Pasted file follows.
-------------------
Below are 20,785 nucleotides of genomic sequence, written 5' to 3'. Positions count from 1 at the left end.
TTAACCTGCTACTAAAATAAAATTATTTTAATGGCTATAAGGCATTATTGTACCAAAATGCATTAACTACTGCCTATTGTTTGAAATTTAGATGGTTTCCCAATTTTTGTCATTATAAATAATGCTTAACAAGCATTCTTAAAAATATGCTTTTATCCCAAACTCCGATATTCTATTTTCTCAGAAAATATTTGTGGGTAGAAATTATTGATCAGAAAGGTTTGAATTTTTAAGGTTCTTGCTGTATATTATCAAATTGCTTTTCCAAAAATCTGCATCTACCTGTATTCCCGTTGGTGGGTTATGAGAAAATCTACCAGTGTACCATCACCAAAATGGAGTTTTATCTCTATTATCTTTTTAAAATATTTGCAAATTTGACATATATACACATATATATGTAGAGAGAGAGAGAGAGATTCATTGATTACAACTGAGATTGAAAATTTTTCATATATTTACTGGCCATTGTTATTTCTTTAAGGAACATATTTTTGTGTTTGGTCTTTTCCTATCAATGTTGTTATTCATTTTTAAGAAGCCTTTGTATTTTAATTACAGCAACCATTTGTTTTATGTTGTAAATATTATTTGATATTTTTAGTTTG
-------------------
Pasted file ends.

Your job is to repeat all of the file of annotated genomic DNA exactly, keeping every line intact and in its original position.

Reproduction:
Below are 20,785 nucleotides of genomic sequence, written 5' to 3'. Positions count from 1 at the left end.
TTAACCTGCTACTAAAATAAAATTATTTTAATGGCTATAAGGCATTATTGTACCAAAATGCATTAACTACTGCCTATTGTTTGAAATTTAGATGGTTTCCCAATTTTTGTCATTATAAATAATGCTTAACAAGCATTCTTAAAAATATGCTTTTATCCCAAACTCCGATATTCTATTTTCTCAGAAAATATTTGTGGGTAGAAATTATTGATCAGAAAGGTTTGAATTTTTAAGGTTCTTGCTGTATATTATCAAATTGCTTTTCCAAAAATCTGCATCTACCTGTATTCCCGTTGGTGGGTTATGAGAAAATCTACCAGTGTACCATCACCAAAATGGAGTTTTATCTCTATTATCTTTTTAAAATATTTGCAAATTTGACATATATACACATATATATGTAGAGAGAGAGAGAGAGATTCATTGATTACAACTGAGATTGAAAATTTTTCATATATTTACTGGCCATTGTTATTTCTTTAAGGAACATATTTTTGTGTTTGGTCTTTTCCTATCAATGTTGTTATTCATTTTTAAGAAGCCTTTGTATTTTAATTACAGCAACCATTTGTTTTATGTTGTAAATATTATTTGATATTTTTAGTTTG